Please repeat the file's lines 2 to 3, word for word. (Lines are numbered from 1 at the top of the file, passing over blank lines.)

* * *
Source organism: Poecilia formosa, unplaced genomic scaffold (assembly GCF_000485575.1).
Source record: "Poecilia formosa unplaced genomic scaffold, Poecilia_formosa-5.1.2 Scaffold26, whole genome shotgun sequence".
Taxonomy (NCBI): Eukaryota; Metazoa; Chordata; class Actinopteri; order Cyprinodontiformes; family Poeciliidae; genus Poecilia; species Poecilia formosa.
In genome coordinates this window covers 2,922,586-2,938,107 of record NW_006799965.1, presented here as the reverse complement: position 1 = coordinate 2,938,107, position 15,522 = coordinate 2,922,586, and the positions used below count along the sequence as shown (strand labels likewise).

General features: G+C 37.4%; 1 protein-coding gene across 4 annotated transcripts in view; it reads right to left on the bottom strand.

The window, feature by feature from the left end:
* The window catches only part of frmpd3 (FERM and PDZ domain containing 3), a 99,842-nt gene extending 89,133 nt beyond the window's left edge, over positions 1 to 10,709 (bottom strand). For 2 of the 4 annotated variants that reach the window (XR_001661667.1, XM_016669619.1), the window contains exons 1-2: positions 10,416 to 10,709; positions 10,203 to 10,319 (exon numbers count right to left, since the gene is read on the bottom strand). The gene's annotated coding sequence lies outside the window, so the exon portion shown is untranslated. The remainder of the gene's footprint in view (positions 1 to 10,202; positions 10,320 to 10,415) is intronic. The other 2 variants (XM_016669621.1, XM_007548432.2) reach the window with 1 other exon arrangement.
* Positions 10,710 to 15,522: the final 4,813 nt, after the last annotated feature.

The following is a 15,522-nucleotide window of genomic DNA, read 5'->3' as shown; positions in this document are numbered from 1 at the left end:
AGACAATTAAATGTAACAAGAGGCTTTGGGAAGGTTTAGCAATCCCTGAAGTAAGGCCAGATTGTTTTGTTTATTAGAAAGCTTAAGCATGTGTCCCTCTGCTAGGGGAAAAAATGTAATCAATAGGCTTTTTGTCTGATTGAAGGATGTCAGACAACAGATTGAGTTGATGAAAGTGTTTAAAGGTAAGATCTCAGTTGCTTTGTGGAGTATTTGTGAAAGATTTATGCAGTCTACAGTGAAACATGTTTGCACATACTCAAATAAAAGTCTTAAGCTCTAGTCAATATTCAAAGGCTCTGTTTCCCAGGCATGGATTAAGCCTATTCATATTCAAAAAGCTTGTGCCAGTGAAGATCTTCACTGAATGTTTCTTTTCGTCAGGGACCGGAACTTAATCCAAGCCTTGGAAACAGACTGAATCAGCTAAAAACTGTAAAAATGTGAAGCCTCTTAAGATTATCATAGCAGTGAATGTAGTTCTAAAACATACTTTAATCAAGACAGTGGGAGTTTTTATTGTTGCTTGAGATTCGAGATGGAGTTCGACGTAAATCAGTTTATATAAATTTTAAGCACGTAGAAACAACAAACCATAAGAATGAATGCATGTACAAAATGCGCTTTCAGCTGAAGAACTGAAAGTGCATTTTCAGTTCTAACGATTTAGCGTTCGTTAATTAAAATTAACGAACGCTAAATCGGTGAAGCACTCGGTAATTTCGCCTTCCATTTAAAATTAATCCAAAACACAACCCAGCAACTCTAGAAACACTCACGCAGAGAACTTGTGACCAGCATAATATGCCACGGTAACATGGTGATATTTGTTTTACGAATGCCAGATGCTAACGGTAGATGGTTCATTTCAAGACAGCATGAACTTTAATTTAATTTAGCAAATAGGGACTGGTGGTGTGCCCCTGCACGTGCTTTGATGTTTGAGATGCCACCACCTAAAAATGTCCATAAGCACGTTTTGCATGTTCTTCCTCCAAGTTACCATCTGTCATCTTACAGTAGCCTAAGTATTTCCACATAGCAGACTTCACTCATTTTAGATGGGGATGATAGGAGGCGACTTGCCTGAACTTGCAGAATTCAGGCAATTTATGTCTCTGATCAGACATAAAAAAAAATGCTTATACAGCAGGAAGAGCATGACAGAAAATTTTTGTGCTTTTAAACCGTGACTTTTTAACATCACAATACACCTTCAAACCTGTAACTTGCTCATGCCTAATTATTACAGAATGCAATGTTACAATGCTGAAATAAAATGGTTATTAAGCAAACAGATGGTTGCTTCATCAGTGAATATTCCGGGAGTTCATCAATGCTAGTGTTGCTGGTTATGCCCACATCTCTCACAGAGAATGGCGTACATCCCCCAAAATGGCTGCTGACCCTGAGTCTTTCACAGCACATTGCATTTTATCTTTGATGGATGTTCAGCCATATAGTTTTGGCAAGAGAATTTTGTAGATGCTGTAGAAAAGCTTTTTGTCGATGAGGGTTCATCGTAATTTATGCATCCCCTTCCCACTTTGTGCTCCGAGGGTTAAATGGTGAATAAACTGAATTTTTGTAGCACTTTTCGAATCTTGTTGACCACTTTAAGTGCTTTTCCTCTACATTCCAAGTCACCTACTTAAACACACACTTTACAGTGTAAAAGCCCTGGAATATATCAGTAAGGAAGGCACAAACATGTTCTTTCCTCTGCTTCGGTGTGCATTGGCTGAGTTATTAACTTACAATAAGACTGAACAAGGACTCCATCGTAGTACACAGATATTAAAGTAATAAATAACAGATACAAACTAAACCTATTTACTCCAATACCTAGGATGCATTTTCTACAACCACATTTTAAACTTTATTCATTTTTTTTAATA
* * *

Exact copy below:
Source record: "Poecilia formosa unplaced genomic scaffold, Poecilia_formosa-5.1.2 Scaffold26, whole genome shotgun sequence".
Taxonomy (NCBI): Eukaryota; Metazoa; Chordata; class Actinopteri; order Cyprinodontiformes; family Poeciliidae; genus Poecilia; species Poecilia formosa.